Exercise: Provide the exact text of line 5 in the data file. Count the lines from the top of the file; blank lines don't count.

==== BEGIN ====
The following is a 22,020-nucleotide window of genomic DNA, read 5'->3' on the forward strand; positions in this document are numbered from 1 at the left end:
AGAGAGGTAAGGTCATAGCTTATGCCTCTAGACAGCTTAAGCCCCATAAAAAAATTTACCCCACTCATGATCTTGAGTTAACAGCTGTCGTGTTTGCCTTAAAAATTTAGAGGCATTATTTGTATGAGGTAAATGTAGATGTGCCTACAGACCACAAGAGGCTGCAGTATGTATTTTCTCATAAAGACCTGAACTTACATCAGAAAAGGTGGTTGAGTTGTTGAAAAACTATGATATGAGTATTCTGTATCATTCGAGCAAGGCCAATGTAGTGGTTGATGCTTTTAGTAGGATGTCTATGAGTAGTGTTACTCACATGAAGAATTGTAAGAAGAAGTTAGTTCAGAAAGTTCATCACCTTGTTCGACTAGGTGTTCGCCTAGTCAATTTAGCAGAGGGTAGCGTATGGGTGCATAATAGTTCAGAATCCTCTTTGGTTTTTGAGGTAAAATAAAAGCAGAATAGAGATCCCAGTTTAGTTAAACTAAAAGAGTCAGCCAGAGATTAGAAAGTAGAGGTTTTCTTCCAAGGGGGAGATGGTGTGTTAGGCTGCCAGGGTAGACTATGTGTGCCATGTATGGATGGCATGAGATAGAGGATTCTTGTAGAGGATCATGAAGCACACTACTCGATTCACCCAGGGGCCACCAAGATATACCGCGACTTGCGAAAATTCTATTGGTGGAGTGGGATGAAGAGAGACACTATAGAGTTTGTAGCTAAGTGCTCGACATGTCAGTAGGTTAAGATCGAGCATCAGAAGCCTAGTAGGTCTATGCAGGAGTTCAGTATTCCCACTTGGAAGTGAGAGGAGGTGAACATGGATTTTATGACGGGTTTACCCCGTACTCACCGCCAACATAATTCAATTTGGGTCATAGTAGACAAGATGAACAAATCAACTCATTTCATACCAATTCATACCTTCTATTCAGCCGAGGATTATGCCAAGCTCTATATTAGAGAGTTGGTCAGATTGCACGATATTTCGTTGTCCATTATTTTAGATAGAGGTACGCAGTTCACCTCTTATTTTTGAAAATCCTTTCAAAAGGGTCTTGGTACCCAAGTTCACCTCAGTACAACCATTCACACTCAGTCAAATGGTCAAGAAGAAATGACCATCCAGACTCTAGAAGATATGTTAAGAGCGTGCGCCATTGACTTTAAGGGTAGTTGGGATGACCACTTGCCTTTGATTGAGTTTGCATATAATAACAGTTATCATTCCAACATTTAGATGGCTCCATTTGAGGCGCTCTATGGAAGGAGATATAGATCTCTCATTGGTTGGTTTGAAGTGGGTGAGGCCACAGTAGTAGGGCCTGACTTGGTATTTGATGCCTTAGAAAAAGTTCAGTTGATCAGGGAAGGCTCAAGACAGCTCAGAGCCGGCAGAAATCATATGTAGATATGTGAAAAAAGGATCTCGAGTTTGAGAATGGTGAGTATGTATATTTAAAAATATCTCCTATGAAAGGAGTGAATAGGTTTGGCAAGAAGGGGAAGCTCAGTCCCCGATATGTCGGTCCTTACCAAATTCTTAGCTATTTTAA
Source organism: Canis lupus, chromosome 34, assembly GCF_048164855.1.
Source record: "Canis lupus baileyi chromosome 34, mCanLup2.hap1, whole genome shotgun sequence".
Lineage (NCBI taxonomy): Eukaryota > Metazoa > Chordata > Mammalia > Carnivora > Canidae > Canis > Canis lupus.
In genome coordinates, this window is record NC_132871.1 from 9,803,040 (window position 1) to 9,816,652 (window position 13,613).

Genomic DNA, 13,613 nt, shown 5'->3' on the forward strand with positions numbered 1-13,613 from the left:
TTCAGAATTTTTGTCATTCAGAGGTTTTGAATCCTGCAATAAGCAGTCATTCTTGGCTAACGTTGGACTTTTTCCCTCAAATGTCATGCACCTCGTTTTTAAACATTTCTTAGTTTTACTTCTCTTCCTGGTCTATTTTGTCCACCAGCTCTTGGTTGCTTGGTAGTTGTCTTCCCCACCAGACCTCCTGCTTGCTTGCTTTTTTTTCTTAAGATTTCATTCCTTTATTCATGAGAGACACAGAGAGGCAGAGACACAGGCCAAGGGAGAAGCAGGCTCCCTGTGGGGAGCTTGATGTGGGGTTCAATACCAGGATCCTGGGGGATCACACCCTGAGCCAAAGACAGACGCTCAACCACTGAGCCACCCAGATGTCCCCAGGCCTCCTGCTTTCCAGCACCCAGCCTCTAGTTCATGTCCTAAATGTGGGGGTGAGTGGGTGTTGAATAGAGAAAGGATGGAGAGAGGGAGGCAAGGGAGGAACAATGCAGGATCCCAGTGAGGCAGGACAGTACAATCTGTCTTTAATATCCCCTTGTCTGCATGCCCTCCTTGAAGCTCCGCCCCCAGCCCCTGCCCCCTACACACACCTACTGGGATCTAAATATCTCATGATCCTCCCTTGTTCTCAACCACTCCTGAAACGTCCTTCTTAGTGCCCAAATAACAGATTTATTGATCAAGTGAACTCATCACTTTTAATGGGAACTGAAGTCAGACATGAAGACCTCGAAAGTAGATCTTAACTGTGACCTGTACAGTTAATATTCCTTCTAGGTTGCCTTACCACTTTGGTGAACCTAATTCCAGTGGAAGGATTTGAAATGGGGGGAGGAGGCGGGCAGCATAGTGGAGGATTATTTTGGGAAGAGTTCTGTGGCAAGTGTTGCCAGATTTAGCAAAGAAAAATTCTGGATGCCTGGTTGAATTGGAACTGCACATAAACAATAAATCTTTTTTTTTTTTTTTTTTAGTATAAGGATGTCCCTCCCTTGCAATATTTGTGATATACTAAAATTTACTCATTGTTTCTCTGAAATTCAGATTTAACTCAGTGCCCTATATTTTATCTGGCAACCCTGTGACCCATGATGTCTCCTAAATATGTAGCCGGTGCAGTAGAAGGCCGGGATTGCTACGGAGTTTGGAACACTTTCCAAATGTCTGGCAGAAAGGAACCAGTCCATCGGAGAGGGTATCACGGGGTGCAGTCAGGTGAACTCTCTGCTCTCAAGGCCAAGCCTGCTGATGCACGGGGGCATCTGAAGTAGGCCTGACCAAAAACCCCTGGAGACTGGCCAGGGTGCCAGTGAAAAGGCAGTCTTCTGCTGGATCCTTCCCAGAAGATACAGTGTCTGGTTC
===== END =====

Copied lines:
Lineage (NCBI taxonomy): Eukaryota > Metazoa > Chordata > Mammalia > Carnivora > Canidae > Canis > Canis lupus.